Posted on 17 Aug 2010
AIG isn't the only insurance company that's borrowed money from the government: Dutch insurer Aegon has announced it has inked an agreement with European Union regulators to repay 2 billion euros (U.S. $2.56 billion) that the insurer obtained from the Dutch government in 2008, "market conditions permitting."
Aegon says it plans to repay the money, which it obtained in 2008 as the U.S. financial crisis spread to Europe, by the end of 2011. Aegon will start plugging away at the debt via a 500 million euro payment this month.
As part of the deal it will keep its dividends frozen and not pursue any acquisitions until the money is paid back.
Additionally, Aegon will only have to pay 800 million euros extra back to the state, instead of the 1 billion euros required under the original deal.
According to Aegon Chief Executive Alex Wynaendts, the company would fund the repayments with some mix of cash, selling operations, and issuing new securities.
"We cannot rule out any options at this time," he said.
Aegon plans to sell its Transamerica reinsurance business in the United States, where it does two-thirds of its business.
Last week the company reported second quarter net profit of 413 million euros (U.S. $532 million), from a loss of 161 million euros in the same period a year ago and up 11 percent from the first quarter.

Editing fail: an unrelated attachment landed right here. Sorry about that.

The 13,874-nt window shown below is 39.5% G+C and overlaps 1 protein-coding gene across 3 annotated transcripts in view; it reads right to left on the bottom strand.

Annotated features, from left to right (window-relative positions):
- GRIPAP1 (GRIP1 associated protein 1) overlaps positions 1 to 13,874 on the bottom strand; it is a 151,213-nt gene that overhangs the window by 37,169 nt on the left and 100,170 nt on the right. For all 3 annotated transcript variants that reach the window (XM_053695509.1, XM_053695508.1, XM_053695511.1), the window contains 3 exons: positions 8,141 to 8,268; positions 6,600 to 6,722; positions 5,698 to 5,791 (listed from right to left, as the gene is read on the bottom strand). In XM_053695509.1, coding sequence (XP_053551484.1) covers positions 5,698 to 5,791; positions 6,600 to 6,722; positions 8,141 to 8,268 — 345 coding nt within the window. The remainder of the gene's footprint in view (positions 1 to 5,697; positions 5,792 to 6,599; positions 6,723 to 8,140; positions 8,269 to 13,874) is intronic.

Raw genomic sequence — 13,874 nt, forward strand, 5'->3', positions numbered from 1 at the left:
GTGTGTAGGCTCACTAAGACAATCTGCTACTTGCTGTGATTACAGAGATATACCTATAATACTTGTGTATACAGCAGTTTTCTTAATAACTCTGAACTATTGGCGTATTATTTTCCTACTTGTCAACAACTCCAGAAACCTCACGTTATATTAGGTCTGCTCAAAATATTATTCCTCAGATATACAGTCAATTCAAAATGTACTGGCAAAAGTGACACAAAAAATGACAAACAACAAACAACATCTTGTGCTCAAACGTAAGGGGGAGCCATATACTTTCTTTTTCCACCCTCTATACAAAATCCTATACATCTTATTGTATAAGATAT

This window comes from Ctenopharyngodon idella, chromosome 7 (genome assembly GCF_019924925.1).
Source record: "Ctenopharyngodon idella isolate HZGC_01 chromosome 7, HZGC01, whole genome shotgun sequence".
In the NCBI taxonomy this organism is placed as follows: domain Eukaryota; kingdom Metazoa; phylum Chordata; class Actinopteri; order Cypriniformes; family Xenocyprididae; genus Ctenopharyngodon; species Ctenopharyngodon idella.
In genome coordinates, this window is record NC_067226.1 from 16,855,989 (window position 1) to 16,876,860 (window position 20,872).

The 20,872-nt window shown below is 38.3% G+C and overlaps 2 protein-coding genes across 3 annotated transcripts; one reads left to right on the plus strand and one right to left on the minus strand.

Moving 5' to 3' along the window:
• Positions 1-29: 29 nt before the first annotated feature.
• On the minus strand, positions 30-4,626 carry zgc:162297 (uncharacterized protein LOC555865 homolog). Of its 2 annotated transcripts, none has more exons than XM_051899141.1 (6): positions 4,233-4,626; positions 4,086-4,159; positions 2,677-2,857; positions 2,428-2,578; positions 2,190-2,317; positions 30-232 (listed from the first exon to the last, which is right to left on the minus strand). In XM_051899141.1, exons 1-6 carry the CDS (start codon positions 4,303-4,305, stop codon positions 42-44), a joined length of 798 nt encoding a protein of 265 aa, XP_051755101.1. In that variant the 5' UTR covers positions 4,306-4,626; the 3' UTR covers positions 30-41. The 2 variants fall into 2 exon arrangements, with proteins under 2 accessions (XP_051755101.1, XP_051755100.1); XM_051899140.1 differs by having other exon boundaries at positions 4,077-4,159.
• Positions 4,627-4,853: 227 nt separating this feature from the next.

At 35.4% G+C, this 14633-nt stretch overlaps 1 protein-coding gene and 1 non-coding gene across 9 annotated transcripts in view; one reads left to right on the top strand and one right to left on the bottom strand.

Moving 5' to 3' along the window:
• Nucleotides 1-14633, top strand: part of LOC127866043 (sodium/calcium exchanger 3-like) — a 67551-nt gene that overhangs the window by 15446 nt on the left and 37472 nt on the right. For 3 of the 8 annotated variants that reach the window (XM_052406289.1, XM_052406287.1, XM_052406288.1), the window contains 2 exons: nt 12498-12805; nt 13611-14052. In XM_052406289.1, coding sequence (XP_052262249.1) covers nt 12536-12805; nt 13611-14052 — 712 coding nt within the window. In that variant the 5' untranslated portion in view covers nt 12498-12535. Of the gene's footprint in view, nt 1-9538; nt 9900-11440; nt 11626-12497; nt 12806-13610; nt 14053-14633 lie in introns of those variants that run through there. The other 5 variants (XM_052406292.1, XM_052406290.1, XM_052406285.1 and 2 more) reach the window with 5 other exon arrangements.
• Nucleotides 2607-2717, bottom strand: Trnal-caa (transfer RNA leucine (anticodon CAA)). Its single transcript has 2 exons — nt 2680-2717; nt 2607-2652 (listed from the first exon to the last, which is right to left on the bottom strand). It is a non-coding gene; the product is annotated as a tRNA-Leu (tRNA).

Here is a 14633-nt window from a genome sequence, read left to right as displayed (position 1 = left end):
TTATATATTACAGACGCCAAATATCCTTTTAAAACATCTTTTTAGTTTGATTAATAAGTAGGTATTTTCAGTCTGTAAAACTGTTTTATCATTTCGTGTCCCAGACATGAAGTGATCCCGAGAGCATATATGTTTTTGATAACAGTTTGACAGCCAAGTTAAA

Investors cheered the developments, and Aegon's share price was up 4 percent in early Amsterdam trading.
SNS Securities analyst Maarten Altena said the announcement "removes uncertainty for investors" about possible concessions the EU might demand regarding the repayment.
"More importantly, we believe today's statements to substantially reduce the probability of an equity issue, which would disappoint investors again in a short period and result in dilution," he said.
Wynaendts said due to measures the company has taken to reduce its cost base and shed risky businesses, Aegon can live with a smaller capital surplus. But he declined to give specifics of how much it could be reduced.
"Let's first see how the world develops," he said.
In the second quarter Aegon reported a capital surplus of 7 billion euros under European accounting rules, and its solvency ratio slipped to 200 percent from 205 percent in the first quarter.